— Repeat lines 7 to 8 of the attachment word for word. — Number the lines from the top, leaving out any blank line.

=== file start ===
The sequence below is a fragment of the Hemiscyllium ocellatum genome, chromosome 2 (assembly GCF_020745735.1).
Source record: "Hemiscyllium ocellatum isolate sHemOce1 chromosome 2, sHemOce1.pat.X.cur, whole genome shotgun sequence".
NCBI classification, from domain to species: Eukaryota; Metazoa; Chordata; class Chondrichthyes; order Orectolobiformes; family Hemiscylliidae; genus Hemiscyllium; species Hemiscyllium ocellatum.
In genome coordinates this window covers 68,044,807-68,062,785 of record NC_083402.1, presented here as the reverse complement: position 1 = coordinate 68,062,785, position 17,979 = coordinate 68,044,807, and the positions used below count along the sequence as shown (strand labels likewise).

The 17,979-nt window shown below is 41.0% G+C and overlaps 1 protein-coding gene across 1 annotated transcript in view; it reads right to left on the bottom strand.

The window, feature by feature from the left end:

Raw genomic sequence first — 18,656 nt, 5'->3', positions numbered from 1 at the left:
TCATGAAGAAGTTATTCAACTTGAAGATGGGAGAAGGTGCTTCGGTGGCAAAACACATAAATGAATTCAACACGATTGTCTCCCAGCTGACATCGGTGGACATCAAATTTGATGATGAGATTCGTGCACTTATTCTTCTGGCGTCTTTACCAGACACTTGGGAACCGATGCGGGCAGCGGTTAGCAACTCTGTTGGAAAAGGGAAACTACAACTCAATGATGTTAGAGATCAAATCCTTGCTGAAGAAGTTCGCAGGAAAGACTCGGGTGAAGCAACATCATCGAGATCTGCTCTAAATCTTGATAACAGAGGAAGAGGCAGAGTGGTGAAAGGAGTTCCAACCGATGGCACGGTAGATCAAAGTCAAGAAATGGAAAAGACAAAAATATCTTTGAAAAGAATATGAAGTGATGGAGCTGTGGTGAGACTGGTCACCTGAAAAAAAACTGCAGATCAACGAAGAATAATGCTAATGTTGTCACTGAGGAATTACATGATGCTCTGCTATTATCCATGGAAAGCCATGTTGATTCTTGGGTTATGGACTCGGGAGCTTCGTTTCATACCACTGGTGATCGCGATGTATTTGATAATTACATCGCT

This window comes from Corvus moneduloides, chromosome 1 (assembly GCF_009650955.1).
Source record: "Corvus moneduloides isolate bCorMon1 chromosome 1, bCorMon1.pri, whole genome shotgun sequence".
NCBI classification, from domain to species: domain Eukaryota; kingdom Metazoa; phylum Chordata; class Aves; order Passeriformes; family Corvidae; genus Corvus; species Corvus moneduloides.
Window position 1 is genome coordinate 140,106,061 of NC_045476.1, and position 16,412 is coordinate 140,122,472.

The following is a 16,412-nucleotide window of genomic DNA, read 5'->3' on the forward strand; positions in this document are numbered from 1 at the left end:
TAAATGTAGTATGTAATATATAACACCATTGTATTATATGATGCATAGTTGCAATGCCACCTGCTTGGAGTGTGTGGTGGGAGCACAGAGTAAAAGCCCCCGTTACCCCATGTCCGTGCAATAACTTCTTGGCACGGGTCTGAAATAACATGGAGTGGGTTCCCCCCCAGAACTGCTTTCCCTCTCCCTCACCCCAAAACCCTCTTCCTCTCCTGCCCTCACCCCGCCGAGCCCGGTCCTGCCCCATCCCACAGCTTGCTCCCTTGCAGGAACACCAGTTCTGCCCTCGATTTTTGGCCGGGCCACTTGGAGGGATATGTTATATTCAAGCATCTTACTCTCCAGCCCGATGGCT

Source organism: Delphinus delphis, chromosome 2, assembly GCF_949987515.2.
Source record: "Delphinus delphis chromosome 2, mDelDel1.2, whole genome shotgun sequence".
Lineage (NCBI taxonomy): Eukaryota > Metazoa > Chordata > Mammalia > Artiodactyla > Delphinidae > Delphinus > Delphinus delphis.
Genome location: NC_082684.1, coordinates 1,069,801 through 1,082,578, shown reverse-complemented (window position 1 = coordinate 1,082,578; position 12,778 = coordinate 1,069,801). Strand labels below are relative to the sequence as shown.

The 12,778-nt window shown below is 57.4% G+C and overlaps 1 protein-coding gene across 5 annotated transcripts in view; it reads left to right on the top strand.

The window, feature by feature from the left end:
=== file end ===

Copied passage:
Raw genomic sequence first — 18,656 nt, 5'->3', positions numbered from 1 at the left:
TCATGAAGAAGTTATTCAACTTGAAGATGGGAGAAGGTGCTTCGGTGGCAAAACACATAAATGAATTCAACACGATTGTCTCCCAGCTGACATCGGTGGACATCAAATTTGATGATGAGATTCGTGCACTTATTCTTCTGGCGTCTTTACCAGACACTTGGGAACCGATGCGGGCAGCGGTTAGCAACTCTGTTGGAAAAGGGAAACTACAACTCAATGATGTTAGAGATCAAATCCTTGCTGAAGAAGTTCGCAGGAAAGACTCGGGTGAAGCAACATCATCGAGATCTGCTCTAAATCTTGATAACAGAGGAAGAGGCAGAGTGGTGAAAGGAGTTCCAACCGATGGCACGGTAGATCAAAGTCAAGAAATGGAAAAGACAAAAATATCTTTGAAAAGAATATGAAGTGATGGAGCTGTGGTGAGACTGGTCACCTGAAAAAAAACTGCAGATCAACGAAGAATAATGCTAATGTTGTCACTGAGGAATTACATGATGCTCTGCTATTATCCATGGAAAGCCATGTTGATTCTTGGGTTATGGACTCGGGAGCTTCGTTTCATACCACTGGTGATCGCGATGTATTTGATAATTACATCGCT